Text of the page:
And then we get to the Bhatan tunnel. As a place to exercise the baby Lambo’s 10-cylinder throat, not much comes close. So we slow down, drop the windows, downshift to first, run through
the gears and emerge into daylight in what must have sounded like Pavarotti to the lone, cowering Wagon R we passed.
We’re almost at the outskirts of Panvel now and there are two issues that need mentioning – the first is with the brakes. They feel spongy – there’s no bite initially as the pedal travels through some free play. And then they bite, suddenly, making them hard to modulate. Once past this initial nothingness though, stopping power is tremendous and you do get used to it after some time. The other issue is with the stiff spring rates. When you’re really going for it, the car gets kicked around quite a bit so you can never relax. In fact, it almost feels like it’s alive and telling you not to take it for granted.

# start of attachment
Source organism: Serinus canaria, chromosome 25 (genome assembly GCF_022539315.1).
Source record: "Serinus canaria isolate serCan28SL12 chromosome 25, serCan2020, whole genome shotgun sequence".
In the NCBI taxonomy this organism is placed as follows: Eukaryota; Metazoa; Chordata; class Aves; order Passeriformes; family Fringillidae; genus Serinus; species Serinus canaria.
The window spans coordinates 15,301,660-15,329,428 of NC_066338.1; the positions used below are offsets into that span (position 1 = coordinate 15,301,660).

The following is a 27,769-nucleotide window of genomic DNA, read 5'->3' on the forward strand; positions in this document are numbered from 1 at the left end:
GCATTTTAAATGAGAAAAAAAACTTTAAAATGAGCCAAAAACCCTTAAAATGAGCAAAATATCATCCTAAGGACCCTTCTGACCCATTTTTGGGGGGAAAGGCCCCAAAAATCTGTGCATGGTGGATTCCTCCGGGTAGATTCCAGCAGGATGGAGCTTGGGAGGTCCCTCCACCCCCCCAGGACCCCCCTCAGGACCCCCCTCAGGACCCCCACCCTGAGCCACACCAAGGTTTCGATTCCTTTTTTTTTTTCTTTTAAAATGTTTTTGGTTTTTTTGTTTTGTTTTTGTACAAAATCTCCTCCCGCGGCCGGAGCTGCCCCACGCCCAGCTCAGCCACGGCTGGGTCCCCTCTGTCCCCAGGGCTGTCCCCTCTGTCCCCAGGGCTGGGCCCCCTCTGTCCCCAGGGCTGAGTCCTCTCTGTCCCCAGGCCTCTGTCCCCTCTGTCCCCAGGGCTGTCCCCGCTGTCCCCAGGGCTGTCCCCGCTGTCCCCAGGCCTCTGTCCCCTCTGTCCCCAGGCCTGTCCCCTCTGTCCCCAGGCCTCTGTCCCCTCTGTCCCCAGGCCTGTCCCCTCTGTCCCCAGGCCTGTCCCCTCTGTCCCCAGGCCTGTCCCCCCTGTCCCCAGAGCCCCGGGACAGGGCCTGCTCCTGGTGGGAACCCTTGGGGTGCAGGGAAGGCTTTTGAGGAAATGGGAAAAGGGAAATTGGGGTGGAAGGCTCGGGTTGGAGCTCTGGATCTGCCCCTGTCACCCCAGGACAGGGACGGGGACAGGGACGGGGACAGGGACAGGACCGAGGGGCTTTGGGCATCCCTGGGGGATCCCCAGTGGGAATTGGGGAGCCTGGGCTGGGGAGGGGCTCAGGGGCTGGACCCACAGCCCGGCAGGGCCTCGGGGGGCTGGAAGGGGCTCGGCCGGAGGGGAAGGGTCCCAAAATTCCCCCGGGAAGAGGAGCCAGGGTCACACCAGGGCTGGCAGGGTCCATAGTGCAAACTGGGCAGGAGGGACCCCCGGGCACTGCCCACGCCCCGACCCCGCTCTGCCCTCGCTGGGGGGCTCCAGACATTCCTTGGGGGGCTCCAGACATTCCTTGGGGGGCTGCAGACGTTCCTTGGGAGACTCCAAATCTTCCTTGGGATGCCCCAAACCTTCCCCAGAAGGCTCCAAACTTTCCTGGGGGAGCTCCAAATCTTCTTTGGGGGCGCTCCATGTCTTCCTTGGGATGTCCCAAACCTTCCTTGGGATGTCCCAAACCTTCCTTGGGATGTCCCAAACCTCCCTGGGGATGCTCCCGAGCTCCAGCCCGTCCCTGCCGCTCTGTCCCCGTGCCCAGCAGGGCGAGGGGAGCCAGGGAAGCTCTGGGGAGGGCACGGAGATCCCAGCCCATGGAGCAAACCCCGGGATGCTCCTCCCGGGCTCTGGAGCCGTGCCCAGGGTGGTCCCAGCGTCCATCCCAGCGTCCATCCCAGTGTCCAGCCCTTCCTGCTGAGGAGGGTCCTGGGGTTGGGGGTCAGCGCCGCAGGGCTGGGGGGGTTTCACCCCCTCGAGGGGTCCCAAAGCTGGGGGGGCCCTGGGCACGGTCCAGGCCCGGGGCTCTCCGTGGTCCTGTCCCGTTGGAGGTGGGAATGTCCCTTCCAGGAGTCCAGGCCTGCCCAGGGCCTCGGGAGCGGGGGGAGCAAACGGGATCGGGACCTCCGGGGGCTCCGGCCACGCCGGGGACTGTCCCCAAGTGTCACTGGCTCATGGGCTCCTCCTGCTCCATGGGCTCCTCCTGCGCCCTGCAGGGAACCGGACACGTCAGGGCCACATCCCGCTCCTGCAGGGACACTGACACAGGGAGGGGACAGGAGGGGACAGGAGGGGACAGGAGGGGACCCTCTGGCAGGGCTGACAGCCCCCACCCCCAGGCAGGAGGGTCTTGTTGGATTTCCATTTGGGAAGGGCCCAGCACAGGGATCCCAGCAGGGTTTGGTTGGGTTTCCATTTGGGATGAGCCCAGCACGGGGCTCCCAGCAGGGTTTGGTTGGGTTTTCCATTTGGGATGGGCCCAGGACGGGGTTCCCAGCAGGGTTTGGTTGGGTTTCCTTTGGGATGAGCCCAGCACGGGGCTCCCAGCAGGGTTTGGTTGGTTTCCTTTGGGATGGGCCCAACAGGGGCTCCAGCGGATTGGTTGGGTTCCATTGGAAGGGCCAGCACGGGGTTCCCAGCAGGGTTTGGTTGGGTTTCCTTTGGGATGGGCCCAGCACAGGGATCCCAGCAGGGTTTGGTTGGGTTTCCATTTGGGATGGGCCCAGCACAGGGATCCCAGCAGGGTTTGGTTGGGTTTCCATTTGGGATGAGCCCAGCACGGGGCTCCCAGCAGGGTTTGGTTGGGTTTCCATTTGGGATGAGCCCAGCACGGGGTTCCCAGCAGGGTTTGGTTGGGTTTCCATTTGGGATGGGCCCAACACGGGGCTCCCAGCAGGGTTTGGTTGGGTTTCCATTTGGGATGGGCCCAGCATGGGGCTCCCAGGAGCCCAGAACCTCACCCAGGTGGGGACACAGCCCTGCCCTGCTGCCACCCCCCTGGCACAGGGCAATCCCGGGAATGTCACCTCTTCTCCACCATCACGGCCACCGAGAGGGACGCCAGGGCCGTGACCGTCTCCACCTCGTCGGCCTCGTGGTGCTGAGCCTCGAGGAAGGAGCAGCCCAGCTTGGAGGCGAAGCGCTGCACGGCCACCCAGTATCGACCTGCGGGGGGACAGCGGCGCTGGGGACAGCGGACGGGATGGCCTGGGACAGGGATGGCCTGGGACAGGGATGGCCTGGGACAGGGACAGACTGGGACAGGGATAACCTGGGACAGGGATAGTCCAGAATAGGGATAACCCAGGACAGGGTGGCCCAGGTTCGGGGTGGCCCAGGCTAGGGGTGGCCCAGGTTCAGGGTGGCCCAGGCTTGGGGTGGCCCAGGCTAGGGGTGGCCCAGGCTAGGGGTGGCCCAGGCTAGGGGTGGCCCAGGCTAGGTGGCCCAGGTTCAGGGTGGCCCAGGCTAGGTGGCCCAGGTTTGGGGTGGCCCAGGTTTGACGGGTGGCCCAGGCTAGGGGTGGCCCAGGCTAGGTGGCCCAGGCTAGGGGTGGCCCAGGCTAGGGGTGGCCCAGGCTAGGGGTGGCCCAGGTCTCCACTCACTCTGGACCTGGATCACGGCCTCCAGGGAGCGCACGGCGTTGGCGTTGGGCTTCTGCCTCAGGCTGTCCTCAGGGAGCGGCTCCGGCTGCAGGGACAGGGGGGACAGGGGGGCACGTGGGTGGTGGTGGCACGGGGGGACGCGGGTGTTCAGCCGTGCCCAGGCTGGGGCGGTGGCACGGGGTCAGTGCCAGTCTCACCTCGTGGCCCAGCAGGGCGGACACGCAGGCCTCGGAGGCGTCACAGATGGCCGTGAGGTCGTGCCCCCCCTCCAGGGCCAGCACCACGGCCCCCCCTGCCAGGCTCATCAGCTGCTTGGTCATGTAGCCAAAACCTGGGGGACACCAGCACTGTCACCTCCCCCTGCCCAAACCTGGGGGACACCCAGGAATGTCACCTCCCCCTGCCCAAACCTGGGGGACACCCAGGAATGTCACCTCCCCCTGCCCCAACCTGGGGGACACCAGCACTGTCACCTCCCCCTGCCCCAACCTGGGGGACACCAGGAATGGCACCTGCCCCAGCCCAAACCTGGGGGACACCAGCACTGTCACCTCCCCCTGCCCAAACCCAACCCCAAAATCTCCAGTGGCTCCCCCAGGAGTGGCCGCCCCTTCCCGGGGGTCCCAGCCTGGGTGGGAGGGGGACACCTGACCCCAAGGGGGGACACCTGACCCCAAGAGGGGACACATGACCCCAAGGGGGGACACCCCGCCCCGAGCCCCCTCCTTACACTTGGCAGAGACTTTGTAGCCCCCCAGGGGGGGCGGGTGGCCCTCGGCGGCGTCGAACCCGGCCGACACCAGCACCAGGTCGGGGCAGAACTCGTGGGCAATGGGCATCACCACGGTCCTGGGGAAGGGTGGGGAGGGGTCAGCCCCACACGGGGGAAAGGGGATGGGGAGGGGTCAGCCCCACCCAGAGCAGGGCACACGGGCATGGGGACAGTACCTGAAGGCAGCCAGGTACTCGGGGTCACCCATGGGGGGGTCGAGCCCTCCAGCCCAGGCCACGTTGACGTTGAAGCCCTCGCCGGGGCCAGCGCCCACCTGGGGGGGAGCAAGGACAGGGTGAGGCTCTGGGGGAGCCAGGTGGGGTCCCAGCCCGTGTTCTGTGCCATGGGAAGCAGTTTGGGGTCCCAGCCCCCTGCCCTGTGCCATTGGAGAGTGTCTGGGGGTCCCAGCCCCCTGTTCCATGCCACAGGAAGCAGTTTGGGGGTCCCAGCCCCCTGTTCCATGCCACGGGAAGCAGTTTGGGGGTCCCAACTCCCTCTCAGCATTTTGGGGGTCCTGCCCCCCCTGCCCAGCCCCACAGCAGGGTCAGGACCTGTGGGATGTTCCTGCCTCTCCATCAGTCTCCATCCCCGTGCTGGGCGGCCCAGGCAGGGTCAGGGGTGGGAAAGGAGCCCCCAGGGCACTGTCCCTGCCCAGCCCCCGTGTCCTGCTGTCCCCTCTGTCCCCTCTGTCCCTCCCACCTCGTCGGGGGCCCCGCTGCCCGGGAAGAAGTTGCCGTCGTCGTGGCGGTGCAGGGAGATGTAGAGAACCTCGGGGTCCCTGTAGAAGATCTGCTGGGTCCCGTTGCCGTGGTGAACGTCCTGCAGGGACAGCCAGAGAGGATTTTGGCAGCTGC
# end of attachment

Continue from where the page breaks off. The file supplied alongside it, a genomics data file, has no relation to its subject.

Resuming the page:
It is when we exit the expressway that I discover another side to the Gallardo. It feels compact and surprisingly easy to manage among jostling taxis – the wide rear view mirrors and the rear window give you a reasonably clear view of who’s chasing you with a camera phone. It doesn’t feel intimidating and is rather easy to drive in tight traffic too. If only the ride wasn’t so firm – the lumpy tarmac on the highway leading to Vashi really tosses you around.
Which brings us to its ground clearance – it isn’t as bad as it looks. The front suspension has a raise function that lifts the car’s nose to clear speedbreakers and bad roads, and the short wheelbase helps too. We didn’t scrape the bottom, not even on the massive speed bumps that lie just before the Vashi creek bridge.